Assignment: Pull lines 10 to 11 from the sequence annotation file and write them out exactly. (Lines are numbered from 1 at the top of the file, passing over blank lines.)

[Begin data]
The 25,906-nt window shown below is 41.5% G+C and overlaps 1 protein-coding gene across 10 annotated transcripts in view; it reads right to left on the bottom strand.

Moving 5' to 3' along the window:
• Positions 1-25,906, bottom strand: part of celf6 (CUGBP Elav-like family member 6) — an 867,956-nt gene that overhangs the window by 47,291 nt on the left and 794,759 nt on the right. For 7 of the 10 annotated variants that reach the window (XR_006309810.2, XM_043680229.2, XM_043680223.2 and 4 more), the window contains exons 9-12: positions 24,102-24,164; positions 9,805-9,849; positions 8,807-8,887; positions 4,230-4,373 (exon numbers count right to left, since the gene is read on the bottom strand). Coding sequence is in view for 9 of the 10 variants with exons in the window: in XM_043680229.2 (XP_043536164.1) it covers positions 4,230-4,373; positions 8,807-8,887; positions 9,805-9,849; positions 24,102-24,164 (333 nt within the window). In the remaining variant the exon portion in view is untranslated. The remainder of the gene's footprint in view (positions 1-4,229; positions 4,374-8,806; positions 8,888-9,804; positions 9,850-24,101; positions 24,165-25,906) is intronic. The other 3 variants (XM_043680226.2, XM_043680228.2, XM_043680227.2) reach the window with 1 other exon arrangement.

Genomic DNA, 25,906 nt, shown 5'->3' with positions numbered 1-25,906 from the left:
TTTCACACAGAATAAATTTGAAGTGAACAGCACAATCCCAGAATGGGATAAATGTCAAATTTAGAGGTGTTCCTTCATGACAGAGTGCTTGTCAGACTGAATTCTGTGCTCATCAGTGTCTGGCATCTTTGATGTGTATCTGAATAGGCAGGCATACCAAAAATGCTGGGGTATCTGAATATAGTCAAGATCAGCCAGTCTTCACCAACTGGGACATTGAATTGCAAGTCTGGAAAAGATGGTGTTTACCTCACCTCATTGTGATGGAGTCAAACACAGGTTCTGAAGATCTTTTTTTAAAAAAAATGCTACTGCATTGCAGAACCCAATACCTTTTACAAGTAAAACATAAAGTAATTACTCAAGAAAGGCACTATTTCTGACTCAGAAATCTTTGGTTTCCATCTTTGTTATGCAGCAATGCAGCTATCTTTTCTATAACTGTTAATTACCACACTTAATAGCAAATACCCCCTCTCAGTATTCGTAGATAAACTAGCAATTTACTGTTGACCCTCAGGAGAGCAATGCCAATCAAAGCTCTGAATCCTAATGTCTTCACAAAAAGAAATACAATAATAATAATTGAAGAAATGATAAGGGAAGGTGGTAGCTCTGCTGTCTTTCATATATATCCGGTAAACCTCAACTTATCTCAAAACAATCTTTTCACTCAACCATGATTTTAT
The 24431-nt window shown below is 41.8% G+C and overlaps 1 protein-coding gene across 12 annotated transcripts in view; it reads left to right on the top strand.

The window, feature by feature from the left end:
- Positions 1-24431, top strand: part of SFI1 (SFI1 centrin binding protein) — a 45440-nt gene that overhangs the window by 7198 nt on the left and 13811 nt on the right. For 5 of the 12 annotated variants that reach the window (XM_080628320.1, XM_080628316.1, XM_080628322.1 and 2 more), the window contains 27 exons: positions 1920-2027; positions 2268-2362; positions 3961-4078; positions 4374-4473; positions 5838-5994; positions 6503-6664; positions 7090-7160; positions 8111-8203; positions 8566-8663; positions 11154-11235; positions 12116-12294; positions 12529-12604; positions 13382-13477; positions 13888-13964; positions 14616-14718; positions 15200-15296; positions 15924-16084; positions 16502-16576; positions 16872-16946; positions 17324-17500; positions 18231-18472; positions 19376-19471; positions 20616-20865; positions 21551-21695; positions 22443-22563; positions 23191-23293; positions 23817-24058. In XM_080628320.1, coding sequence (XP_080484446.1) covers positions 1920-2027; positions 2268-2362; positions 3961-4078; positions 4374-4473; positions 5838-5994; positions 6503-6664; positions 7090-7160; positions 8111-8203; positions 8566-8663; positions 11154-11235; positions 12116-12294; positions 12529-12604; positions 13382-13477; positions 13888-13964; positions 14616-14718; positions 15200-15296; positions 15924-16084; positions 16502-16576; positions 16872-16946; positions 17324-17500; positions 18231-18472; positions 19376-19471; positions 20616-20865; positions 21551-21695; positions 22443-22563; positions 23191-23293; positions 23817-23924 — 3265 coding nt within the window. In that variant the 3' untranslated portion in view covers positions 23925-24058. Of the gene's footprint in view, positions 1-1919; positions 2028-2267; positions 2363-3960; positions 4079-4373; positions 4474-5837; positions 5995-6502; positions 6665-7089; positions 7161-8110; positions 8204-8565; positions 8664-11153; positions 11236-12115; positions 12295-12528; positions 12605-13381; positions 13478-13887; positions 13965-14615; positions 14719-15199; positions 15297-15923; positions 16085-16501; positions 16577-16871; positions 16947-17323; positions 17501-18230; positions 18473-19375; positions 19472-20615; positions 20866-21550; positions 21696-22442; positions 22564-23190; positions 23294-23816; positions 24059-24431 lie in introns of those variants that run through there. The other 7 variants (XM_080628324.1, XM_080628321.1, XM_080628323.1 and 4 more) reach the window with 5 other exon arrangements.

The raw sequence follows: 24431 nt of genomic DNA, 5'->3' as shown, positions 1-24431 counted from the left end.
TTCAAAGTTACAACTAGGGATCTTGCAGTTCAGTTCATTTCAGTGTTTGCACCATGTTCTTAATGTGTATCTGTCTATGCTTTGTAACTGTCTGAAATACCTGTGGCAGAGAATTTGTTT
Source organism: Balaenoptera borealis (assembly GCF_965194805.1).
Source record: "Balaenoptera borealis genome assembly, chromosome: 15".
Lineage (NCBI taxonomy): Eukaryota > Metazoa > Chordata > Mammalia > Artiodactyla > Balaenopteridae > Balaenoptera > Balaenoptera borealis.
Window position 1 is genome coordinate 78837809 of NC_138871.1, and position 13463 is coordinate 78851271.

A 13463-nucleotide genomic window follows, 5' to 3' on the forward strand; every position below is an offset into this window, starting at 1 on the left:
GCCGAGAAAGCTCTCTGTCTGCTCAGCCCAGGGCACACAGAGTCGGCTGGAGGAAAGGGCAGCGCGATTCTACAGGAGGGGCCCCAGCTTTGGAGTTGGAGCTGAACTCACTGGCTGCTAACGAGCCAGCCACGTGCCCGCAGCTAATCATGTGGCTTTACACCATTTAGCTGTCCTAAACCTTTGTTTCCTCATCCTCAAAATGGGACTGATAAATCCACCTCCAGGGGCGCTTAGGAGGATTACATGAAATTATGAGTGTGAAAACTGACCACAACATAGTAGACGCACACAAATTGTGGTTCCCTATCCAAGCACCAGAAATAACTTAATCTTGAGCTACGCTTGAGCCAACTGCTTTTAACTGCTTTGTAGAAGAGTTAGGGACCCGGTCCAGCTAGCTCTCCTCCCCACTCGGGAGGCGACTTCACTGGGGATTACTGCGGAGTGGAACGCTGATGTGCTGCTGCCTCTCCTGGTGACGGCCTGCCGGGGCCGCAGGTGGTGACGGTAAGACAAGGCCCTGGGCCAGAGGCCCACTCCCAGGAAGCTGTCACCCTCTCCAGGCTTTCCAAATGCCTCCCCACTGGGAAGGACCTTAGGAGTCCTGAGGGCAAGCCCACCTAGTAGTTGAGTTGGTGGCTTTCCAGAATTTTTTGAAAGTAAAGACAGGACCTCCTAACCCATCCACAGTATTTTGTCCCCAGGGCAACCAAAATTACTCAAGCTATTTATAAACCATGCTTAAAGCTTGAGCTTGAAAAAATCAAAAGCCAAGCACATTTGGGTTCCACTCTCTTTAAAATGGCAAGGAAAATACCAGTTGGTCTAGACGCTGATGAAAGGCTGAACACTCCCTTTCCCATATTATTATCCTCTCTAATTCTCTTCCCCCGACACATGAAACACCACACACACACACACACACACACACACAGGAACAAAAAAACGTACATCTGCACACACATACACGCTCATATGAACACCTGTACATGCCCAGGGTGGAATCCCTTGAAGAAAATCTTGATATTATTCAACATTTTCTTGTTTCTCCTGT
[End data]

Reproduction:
TTCAAAGTTACAACTAGGGATCTTGCAGTTCAGTTCATTTCAGTGTTTGCACCATGTTCTTAATGTGTATCTGTCTATGCTTTGTAACTGTCTGAAATACCTGTGGCAGAGAATTTGTTT
Source organism: Balaenoptera borealis (assembly GCF_965194805.1).